The present invention also provides a method of suppressing odors from a waterless urinal including a compartment holding urine, wherein different types and blends of the above-described sealant that float on the urine, with or without additives, are placed in the urinal compartment. An individual may pour liquid sealant into a waterless urinal in an amount sufficient to form an effective seal over the initial water charge and/or urine present in the outlet tube (trapway) of the urinal. As used herein, an “effective” seal or “effective” amount shall refer to a seal or amount of sealant according to the invention that suppresses at least the odor of ammonia gas to a statistically significant degree, as determined by at least the methodologies relied on in Example 2.
A predetermined volume of liquid sealant to form an effective seal is determined by knowledge of the outlet tube's circumference which is directly related to the volume of liquid sealant necessary to form an annular layer about 1 to about 6 inches thick. For example, for an outlet tube (trapway) of tubular design being 1.5 inches in diameter, a volume of about 2 to 6 fluid ounces liquid sealant according to the invention is added to the urinal trapway in order to form a suitable odor suppressing seal. In a preferred embodiment, the liquid sealant is offered with instructions, either on a container or accompanying packaging, which provides a quick reference for the volume of liquid sealant necessary to achieve a suitable seal for various makes and models of waterless urinals and trapway designs.
A further advantage of this invention over prior seals is in regard to cleaning and regenerating an effective odor-suppressing seal. Instead of replacing canisters or cartridges, a custodial engineer may apply a flushing action via, for example, a stream of water directed into the outlet tube to purge an existing seal. A new seal according to the invention is then formed by pouring an effective amount of sealant into the outlet tube.
The examples below are offered for illustrative purposes only, and are not intended to limit the scope of the present invention in any way. Indeed, various modifications of the invention in addition to those shown and described herein will become apparent to those skilled in the art from the foregoing description and fall within the scope of the appended claims.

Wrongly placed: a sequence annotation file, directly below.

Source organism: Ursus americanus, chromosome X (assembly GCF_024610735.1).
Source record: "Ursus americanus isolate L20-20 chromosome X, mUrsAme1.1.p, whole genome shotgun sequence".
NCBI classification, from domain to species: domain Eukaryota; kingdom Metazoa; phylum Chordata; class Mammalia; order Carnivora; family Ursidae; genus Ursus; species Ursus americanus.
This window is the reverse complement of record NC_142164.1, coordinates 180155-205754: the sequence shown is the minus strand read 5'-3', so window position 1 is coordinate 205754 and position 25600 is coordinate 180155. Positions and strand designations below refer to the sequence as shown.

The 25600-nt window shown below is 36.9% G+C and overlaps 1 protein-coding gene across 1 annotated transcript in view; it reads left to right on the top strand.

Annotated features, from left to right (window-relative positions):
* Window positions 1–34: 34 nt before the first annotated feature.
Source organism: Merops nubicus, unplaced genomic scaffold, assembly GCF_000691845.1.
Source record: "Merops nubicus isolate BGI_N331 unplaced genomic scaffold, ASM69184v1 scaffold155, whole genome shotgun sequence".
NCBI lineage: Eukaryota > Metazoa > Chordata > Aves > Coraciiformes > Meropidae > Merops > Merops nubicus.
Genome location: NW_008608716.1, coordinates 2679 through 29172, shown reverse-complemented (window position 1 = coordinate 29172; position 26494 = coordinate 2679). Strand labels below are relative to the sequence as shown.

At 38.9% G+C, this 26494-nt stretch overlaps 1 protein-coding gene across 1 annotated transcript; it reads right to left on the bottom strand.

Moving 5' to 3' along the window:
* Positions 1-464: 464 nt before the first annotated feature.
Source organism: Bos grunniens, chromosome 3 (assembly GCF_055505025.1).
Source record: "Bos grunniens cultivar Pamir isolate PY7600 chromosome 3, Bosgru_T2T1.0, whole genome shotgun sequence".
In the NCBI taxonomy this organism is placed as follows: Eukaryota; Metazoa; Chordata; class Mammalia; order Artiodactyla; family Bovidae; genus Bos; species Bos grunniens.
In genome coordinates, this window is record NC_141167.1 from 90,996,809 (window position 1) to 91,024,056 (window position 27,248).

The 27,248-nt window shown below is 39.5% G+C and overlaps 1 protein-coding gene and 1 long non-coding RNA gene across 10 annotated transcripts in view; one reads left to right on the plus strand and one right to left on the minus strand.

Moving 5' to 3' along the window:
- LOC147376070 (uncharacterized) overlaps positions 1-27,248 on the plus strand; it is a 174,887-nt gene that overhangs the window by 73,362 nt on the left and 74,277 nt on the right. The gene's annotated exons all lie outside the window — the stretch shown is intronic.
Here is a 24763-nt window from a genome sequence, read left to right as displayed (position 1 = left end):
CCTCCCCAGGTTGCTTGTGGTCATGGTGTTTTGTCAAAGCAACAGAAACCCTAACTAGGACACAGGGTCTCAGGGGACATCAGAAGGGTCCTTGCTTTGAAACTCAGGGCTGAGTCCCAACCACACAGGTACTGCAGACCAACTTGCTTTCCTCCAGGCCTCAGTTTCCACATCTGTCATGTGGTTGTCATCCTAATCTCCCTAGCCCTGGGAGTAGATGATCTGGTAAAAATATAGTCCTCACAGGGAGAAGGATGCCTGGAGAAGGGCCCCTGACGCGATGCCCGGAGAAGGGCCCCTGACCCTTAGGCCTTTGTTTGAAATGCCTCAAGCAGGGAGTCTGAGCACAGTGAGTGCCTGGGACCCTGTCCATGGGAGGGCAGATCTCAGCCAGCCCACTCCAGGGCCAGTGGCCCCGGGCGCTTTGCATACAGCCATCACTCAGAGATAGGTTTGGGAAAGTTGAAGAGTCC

A preferred liquid sealant formulation according to the invention follows as Formulation I (“F-I”):
An alternative liquid sealant formulation follows as Formulation II (F-II):
To compare the effectiveness of commercially-available waterless urinal seals against the liquid sealant of the present invention, each liquid sealant was put through separate efficacy tests to measure odor suppressing characteristics. Each test utilized ammonia (ammonia gas as the trace odiferous element representing urine) that the seal must prevent from escaping the liquid sealant surface. Ammonia seepage was detected using a photo ionization detector (PID) meter and color diffusion tubes specific for ammonia gas.
A first test used to determine the effectiveness of urinal seals is the stagnant seal test. The stagnant seal test determines a seal's ability to prevent ammonia seepage through the seal without induced disturbance to the seal. This test simulates the conditions when a waterless urinal sits unused for a few minutes. This test utilized the PID meter for ammonia detection and the test was performed with 25 ml and 15 ml of sealing liquid overlying 200 ml of distilled (stagnant) water in a 250 ml Erlenmeyer flask. Ammonia was introduced into stagnant water under each liquid seal. In order to make the laboratory test more sanitary for the workers involved, store bought ammonia solution was used as a substitute for actual urine. Ammonia is a relevant test solution because ammonia gas is a component of stagnant urinals and is often one of the contributing gases to the undesirable urine smell. Ammonia gas can be selectively detected using commercially available detection devices like a PID meter and color diffusion tubes. One ml of ammonia solution was added to 200 ml of water, and the ammonia gas seepage into flask head space was measured using a PID meter. PID calibration was certified prior to use and all ammonia readings were collected after zeroing the PID meter to the seal's baseline reading. Peak readings were observed, recorded and data logged by the PID meter. The liquid seal layer thickness was made less than optimal in order to test the liquid seal's maximum odor prevention ability.
A second test used to test the effectiveness of a waterless urinal seal is the seal rupture test. The seal rupture test determines a seal's ability to repair itself and prevent seepage of ammonia through the seal. The seal rupture test was set-up similarly to the stagnant seal test using a 250 ml Erlenmeyer flask containing 200 ml of water and 1 ml of ammonia. Water streamed from a water bottle represented a urine stream that would disrupt the seal to simulate urinal use. This test utilized the PID meter for ammonia detection. This test was performed with 25 ml and 15 ml of sealing liquid. The stagnant seal was ruptured using the water stream from a water bottle in order to simulate a urine stream. This experiment investigates the seal's ability to repair itself from abrupt rupture. After rupturing the seal, the ammonia released into the head space was measured using a PID meter. Peak readings were observed, recorded and the test data was logged.